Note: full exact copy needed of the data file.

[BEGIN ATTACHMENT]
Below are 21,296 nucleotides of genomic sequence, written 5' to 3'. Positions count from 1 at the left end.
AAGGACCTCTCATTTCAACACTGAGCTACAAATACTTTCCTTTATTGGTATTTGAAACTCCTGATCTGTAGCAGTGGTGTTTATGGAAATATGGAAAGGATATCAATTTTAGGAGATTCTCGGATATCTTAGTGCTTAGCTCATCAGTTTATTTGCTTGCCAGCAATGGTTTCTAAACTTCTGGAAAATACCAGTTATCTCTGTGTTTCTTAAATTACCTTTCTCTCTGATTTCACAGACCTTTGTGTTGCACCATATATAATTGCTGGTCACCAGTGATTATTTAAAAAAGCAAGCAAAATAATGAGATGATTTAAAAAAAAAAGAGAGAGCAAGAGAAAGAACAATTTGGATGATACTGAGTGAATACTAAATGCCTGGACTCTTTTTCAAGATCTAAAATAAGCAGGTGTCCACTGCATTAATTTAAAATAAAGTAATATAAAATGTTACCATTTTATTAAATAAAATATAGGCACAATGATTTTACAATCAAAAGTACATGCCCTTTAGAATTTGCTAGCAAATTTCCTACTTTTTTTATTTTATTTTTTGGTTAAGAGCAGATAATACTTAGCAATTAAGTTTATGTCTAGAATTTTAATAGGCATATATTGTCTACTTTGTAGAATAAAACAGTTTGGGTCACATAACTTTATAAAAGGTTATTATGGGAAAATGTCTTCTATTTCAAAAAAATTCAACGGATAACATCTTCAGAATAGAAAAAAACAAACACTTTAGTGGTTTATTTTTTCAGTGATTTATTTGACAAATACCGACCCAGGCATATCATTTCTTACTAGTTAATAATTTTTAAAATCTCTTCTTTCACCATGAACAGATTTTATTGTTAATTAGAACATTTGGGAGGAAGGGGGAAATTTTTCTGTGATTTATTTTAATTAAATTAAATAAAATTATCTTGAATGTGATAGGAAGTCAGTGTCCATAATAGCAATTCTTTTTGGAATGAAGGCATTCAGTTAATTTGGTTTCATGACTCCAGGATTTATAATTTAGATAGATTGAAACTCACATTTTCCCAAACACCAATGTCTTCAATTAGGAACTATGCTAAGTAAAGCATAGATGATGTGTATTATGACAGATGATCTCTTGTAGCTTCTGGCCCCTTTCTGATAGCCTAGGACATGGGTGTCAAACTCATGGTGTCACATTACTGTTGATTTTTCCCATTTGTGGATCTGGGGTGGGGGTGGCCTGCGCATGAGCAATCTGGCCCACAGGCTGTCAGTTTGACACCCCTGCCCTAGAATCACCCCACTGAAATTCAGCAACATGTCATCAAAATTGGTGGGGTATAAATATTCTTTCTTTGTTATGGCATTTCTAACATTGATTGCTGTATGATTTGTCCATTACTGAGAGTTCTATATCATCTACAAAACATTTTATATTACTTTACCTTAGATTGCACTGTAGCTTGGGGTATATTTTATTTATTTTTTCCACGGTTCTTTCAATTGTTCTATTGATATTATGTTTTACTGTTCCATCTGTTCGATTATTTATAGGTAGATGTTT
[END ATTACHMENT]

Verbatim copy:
Below are 21,296 nucleotides of genomic sequence, written 5' to 3'. Positions count from 1 at the left end.
AAGGACCTCTCATTTCAACACTGAGCTACAAATACTTTCCTTTATTGGTATTTGAAACTCCTGATCTGTAGCAGTGGTGTTTATGGAAATATGGAAAGGATATCAATTTTAGGAGATTCTCGGATATCTTAGTGCTTAGCTCATCAGTTTATTTGCTTGCCAGCAATGGTTTCTAAACTTCTGGAAAATACCAGTTATCTCTGTGTTTCTTAAATTACCTTTCTCTCTGATTTCACAGACCTTTGTGTTGCACCATATATAATTGCTGGTCACCAGTGATTATTTAAAAAAGCAAGCAAAATAATGAGATGATTTAAAAAAAAAAGAGAGAGCAAGAGAAAGAACAATTTGGATGATACTGAGTGAATACTAAATGCCTGGACTCTTTTTCAAGATCTAAAATAAGCAGGTGTCCACTGCATTAATTTAAAATAAAGTAATATAAAATGTTACCATTTTATTAAATAAAATATAGGCACAATGATTTTACAATCAAAAGTACATGCCCTTTAGAATTTGCTAGCAAATTTCCTACTTTTTTTATTTTATTTTTTGGTTAAGAGCAGATAATACTTAGCAATTAAGTTTATGTCTAGAATTTTAATAGGCATATATTGTCTACTTTGTAGAATAAAACAGTTTGGGTCACATAACTTTATAAAAGGTTATTATGGGAAAATGTCTTCTATTTCAAAAAAATTCAACGGATAACATCTTCAGAATAGAAAAAAACAAACACTTTAGTGGTTTATTTTTTCAGTGATTTATTTGACAAATACCGACCCAGGCATATCATTTCTTACTAGTTAATAATTTTTAAAATCTCTTCTTTCACCATGAACAGATTTTATTGTTAATTAGAACATTTGGGAGGAAGGGGGAAATTTTTCTGTGATTTATTTTAATTAAATTAAATAAAATTATCTTGAATGTGATAGGAAGTCAGTGTCCATAATAGCAATTCTTTTTGGAATGAAGGCATTCAGTTAATTTGGTTTCATGACTCCAGGATTTATAATTTAGATAGATTGAAACTCACATTTTCCCAAACACCAATGTCTTCAATTAGGAACTATGCTAAGTAAAGCATAGATGATGTGTATTATGACAGATGATCTCTTGTAGCTTCTGGCCCCTTTCTGATAGCCTAGGACATGGGTGTCAAACTCATGGTGTCACATTACTGTTGATTTTTCCCATTTGTGGATCTGGGGTGGGGGTGGCCTGCGCATGAGCAATCTGGCCCACAGGCTGTCAGTTTGACACCCCTGCCCTAGAATCACCCCACTGAAATTCAGCAACATGTCATCAAAATTGGTGGGGTATAAATATTCTTTCTTTGTTATGGCATTTCTAACATTGATTGCTGTATGATTTGTCCATTACTGAGAGTTCTATATCATCTACAAAACATTTTATATTACTTTACCTTAGATTGCACTGTAGCTTGGGGTATATTTTATTTATTTTTTCCACGGTTCTTTCAATTGTTCTATTGATATTATGTTTTACTGTTCCATCTGTTCGATTATTTATAGGTAGATGTTT